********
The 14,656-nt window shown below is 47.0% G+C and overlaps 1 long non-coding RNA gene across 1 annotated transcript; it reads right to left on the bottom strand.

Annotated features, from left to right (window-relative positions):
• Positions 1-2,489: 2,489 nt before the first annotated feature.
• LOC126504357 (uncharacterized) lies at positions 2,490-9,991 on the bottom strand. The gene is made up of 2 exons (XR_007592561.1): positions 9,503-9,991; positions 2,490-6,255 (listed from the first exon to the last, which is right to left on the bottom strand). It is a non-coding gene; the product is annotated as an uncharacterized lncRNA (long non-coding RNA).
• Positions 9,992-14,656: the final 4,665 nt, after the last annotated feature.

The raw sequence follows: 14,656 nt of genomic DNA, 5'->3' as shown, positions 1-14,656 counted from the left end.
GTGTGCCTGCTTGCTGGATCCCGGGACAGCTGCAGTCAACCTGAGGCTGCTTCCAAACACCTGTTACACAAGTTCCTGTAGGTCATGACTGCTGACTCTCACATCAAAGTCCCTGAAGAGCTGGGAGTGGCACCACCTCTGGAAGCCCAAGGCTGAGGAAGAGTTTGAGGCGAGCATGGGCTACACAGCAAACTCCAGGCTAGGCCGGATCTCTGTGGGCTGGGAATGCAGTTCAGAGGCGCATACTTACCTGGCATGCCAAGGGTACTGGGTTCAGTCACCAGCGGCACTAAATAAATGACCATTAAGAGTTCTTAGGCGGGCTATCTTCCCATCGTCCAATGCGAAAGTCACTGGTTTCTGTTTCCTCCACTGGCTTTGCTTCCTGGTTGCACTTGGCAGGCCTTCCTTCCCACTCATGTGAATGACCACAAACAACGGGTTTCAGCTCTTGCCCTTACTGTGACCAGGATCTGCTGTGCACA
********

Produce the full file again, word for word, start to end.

The 14,656-nt window shown below is 47.0% G+C and overlaps 1 long non-coding RNA gene across 1 annotated transcript; it reads right to left on the bottom strand.

Annotated features, from left to right (window-relative positions):
• Positions 1-2,489: 2,489 nt before the first annotated feature.
• LOC126504357 (uncharacterized) lies at positions 2,490-9,991 on the bottom strand. The gene is made up of 2 exons (XR_007592561.1): positions 9,503-9,991; positions 2,490-6,255 (listed from the first exon to the last, which is right to left on the bottom strand). It is a non-coding gene; the product is annotated as an uncharacterized lncRNA (long non-coding RNA).
• Positions 9,992-14,656: the final 4,665 nt, after the last annotated feature.

The raw sequence follows: 14,656 nt of genomic DNA, 5'->3' as shown, positions 1-14,656 counted from the left end.
GTGTGCCTGCTTGCTGGATCCCGGGACAGCTGCAGTCAACCTGAGGCTGCTTCCAAACACCTGTTACACAAGTTCCTGTAGGTCATGACTGCTGACTCTCACATCAAAGTCCCTGAAGAGCTGGGAGTGGCACCACCTCTGGAAGCCCAAGGCTGAGGAAGAGTTTGAGGCGAGCATGGGCTACACAGCAAACTCCAGGCTAGGCCGGATCTCTGTGGGCTGGGAATGCAGTTCAGAGGCGCATACTTACCTGGCATGCCAAGGGTACTGGGTTCAGTCACCAGCGGCACTAAATAAATGACCATTAAGAGTTCTTAGGCGGGCTATCTTCCCATCGTCCAATGCGAAAGTCACTGGTTTCTGTTTCCTCCACTGGCTTTGCTTCCTGGTTGCACTTGGCAGGCCTTCCTTCCCACTCATGTGAATGACCACAAACAACGGGTTTCAGCTCTTGCCCTTACTGTGACCAGGATCTGCTGTGCACA